And we all know that there really is something so true about the stages of grieving and so maybe it was just me finally getting to the step of acceptance. Or maybe it was just me gaining a fresh outlook on life. But, one very big and important day I mustered up the courage to look my worst-case scenario right in the eyes.

Worst-case scenarios are really just a code word for fears, you know. My fears were never being a mother, going through the treacherous years of med school and training alongside of him and then having God tell us to move to a third world country and lastly, I feared I would never make close friends in our new city.

Of course this sounds a little ridiculous written out, but most fears are. I’ve since learned to write my fears out on paper. Because it’s only then that I can really see which ones are in fact legit (barely any), while the rest almost instantaneously lose their power as soon as I see them in writing.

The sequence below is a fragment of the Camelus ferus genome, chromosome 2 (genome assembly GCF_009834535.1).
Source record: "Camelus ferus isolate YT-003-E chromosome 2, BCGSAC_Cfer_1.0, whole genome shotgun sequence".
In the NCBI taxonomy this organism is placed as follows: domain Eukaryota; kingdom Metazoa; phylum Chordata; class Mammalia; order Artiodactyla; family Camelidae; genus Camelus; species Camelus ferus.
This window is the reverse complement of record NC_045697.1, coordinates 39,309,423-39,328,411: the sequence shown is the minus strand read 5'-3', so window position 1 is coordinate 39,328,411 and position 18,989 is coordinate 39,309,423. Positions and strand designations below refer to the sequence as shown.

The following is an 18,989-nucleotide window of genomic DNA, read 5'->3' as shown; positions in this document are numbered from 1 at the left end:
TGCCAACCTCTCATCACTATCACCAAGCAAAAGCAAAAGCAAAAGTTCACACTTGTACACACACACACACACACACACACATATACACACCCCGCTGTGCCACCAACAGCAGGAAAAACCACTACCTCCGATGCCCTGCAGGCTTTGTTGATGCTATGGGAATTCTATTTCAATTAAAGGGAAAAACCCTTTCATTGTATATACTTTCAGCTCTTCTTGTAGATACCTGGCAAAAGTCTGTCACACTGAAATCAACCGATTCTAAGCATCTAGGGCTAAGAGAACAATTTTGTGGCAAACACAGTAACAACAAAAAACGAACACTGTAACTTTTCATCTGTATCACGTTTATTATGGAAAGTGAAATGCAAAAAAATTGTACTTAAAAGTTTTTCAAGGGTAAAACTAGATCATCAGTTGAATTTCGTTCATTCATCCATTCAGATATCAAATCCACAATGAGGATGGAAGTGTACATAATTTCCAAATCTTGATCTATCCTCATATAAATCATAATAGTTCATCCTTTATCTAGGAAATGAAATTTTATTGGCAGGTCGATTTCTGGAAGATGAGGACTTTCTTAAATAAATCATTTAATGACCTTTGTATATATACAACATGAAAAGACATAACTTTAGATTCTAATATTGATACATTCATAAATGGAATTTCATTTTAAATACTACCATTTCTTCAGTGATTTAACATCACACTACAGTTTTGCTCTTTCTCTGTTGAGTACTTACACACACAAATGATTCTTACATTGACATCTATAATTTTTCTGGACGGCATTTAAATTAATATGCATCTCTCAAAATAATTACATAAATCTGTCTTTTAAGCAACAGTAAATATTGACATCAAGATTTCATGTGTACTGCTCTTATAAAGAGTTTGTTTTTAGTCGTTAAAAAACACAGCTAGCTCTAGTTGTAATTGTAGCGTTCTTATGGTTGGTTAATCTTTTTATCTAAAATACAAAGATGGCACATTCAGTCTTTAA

On this big and important day I thought about all my fears happening and then I had this vision of us living in a hut in Africa, him working on sick people, and me being an unofficial mother to orphans. The vision alone made me actually long for a life like that. I even went so far as to ask Corey if we could move to Africa when he got done with his training!

And in its glorious and proverbial way the last frost melted and the leaves and flowers returned.

I was happy again.

My circumstances looked nearly identical as they had two years prior. Truly, very little had changed. Except for in my mind that is. My mind had changed drastically.